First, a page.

If you’re on a certain side of TikTok, it’s most likely you’ve seen FLETCHER’s playful videos on repeat — maybe she’s singing about her ex’s girlfriend’s new girlfriend, starring in a steamy music video alongside Bella Thorne, or making buzzed videos in the bar bathroom with Olivia O’Brien.
Now, the queer pop star is releasing her first album, Girl of My Dreams, which she calls a “long time coming, overdue and still weird that it’s my debut album.”
“My last few bodies of work have been focused on specific situations, people and relationships — a specific relationship has been at the root of each body of work,” FLETCHER, born Cari Elise Fletcher, tells AP over Zoom from her hotel room.
“While Girl of My Dreams picks up where I left off with The S(ex) Tapes, this is a way more introspective look at the relationship with myself in a way that I’ve never really explored before, both as an artist and a songwriter, but also as a human being growing into my own skin and learning how to love who that person is,” FLETCHER reflects. “Previous EPs have been about other people and other relationships, while this is about the relationship with me.”
The Jersey native’s debut album will sound familiar to longtime EP listeners. “Guess We Lied” reuses emotional lyrics from “If You’re Gonna Lie,” and on “Better Version,” she shares regrets that her ex’s new girlfriend will get the “happy ending” she never got.
The NYU grad shot to fame with “Undrunk” in January 2019, but this is her first full-length with pop undertones and guitar-driven anthems.
“I am a pop music lover, baby, but all the songs started on acoustic guitar,” the former X Factor competitor says, describing Girl of My Dreams as having “a bit more rock influence to capture the grit and the teeth and the bite [within] the last two years of my life.”
Like most of us, FLETCHER has been on “a personal journey” over the last few years. She wanted this album to “sonically match the dreamy landscape of the spiritual journey that I’ve been on, but also a bit of the teeth that growing up can feel like,” admitting, “This album is both sonically and thematically a true testament to what it’s felt like for me.”
Girl of My Dreams gives fans an even deeper look at an already open artist — it helps that FLETCHER isn’t afraid to speak her mind on social media. The Pisces is famous for connecting with her fans on TikTok, teasing them equally with new music and fresh drama. Before the album’s release, she teased the absolute earworm of a single “Becky’s So Hot.”
The 28-year-old artist set the internet on fire with the single where she sings, “Are you in love like we were?/If I were you, I’d probably keep her/Makes me wanna hit her when I see her/’Cause Becky’s so hot in your vintage T-shirt,” referencing her ex-girlfriend Shannon Beveridge’s new girlfriend Becky Missal.
While FLETCHER was stalking Becky on Instagram (as one does), she accidentally liked a now-iconic photo of the influencer wearing a particularly memorable vintage T-shirt, which will now live in infamy. YouTuber Beveridge even dropped Becky merch to pay tribute to the T-shirt. The three women have been caught up in a TikTok back and forth, with all eyes on their videos. And now, FLETCHER’s selling merch declaring “____ is so hot,” accordingly.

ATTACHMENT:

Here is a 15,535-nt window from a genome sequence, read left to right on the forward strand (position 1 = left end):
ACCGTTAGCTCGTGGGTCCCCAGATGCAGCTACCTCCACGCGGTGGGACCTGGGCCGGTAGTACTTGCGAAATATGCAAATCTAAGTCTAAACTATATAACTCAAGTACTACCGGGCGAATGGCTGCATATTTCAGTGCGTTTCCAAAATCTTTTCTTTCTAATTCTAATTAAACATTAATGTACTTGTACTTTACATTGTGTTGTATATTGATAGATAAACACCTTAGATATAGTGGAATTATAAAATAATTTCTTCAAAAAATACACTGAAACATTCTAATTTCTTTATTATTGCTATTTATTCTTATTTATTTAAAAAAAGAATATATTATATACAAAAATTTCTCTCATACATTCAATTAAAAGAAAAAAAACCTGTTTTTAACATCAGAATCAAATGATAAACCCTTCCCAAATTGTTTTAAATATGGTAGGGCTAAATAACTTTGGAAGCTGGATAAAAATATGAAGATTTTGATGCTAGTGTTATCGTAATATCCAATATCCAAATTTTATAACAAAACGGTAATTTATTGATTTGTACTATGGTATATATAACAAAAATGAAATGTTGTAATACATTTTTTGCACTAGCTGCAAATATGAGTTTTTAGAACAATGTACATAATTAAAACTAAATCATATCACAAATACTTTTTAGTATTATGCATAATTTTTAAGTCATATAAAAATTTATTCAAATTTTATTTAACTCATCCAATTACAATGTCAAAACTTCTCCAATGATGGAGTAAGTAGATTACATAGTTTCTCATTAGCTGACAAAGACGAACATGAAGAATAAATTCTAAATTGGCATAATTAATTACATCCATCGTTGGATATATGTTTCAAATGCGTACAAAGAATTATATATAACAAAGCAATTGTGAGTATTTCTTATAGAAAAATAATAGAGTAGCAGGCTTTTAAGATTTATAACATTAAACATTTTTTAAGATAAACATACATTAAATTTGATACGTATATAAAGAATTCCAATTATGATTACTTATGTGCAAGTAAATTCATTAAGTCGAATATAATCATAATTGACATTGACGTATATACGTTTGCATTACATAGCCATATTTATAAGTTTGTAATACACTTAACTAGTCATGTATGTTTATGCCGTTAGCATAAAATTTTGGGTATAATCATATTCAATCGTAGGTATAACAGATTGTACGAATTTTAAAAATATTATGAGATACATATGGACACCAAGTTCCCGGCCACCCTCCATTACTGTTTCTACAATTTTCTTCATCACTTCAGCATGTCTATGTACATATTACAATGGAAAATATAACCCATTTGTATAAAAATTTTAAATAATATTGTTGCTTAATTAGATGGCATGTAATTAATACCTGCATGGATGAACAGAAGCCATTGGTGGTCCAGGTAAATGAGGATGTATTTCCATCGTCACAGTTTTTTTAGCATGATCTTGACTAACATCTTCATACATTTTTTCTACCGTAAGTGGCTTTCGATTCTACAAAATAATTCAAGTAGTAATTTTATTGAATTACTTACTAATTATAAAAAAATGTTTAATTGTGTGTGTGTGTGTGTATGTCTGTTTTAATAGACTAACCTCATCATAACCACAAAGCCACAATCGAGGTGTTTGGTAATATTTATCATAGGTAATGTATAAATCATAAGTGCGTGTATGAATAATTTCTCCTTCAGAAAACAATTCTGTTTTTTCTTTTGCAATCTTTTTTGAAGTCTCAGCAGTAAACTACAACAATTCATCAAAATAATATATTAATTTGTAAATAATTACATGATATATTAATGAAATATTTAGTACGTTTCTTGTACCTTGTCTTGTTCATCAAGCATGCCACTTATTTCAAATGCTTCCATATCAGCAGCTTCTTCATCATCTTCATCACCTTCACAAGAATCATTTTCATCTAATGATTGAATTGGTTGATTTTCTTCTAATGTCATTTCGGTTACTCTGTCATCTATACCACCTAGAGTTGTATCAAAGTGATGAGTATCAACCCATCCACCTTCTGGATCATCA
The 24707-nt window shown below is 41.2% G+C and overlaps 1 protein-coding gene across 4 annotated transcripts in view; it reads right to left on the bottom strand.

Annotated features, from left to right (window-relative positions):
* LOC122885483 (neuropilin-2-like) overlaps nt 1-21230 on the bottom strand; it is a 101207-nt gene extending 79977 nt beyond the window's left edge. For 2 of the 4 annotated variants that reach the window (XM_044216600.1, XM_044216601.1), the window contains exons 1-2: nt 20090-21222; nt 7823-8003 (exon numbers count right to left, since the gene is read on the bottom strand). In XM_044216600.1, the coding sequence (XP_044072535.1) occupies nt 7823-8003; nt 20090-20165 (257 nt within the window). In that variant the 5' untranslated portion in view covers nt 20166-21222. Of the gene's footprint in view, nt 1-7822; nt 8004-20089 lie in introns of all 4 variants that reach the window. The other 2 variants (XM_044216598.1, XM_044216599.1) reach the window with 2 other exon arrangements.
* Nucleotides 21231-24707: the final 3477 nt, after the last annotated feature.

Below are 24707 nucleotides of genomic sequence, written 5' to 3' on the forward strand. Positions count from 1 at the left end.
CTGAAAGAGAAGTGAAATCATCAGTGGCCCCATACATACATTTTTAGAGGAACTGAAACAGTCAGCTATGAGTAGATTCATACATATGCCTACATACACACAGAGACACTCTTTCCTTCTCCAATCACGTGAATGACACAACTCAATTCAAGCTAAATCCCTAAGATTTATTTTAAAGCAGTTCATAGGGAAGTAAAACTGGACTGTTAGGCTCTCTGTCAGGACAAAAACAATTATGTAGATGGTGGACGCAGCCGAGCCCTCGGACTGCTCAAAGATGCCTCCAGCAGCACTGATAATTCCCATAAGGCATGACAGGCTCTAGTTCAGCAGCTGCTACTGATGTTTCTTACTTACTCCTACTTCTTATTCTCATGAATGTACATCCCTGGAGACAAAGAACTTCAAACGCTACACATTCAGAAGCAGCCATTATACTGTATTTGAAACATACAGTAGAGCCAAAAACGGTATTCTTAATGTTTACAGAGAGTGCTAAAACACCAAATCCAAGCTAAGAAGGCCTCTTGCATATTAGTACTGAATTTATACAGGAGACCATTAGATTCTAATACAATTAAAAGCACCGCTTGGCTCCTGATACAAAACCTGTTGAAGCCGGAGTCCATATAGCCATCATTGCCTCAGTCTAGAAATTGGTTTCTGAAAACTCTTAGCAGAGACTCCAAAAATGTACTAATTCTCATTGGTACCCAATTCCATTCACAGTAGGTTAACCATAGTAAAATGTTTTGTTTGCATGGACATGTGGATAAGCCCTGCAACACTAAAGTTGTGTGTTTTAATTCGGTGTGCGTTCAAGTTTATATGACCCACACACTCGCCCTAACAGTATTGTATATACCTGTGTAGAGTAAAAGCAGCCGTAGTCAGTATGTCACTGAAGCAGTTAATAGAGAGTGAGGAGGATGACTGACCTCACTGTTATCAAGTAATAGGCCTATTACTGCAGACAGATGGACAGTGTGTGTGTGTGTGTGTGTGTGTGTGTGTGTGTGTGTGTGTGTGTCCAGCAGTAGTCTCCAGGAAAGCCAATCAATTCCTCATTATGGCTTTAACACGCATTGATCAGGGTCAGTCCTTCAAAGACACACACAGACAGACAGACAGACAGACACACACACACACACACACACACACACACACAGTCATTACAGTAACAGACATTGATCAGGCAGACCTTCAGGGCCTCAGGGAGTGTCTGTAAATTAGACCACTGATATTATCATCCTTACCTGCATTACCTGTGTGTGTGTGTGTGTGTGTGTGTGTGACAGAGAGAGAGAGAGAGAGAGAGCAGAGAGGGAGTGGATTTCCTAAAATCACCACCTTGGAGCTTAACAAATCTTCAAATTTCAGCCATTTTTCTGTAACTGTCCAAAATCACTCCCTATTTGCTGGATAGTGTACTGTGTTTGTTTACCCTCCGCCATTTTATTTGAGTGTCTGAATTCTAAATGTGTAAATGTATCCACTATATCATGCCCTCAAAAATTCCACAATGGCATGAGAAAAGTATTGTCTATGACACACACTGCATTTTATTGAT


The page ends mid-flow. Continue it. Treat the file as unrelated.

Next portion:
“The name Becky has been used for decades. I mean, it’s a pop trope,” FLETCHER says, citing “Becky with the good hair” and “Oh, my God, Becky, look at her butt.” “For me, it’s never been about confirming identity. Becky means the other person — it means the other woman. It’s the name that perfectly describes how I felt,” she explains.
Fans quickly became obsessed with the nuggets of pop culture entertainment, making videos about their finds. “The conspiracy theory game has been so alive and well with this song. And it’s been fascinating to watch people. I feel like people are drawing murderboards on their walls, and all these little details. It’s been a wild journey so far,” she laughs. “It’s been weird. It’s been uncomfortable. I can’t escape my own TikTok algorithm, I can’t escape my own For You page,” FLETCHER says of the experience, describing it as “a bit of a whirlwind.”
“I’m fucking sick of myself,” she jokes. “I’m watching people explain theories. My straight family and friends reach out or people say, ‘I don’t know what you did to my algorithm.’”
It helps that FLETCHER has a certain sense of removal from the song, which she wrote two years ago “from a really complex space” and “the example of the conversation I want to start with my words, artistry and music.”
FLETCHER collaborated with Thorne on the “Becky’s So Hot” video, which was the plan from the start. “When I was coming up with the treatment plan for the video, all I was picturing was Bella Thorne,” she says. Luckily, the former Disney star was down to bring the “sapphic sex fantasy to life.”
“I manifested this moment,” FLETCHER says, calling the triple-threat “a dream to work with” and “a powerful, badass, strong woman,” who brought the motorcycle babe video to life in “a way that was so hot.”
[Photo by Carlos de la Reina]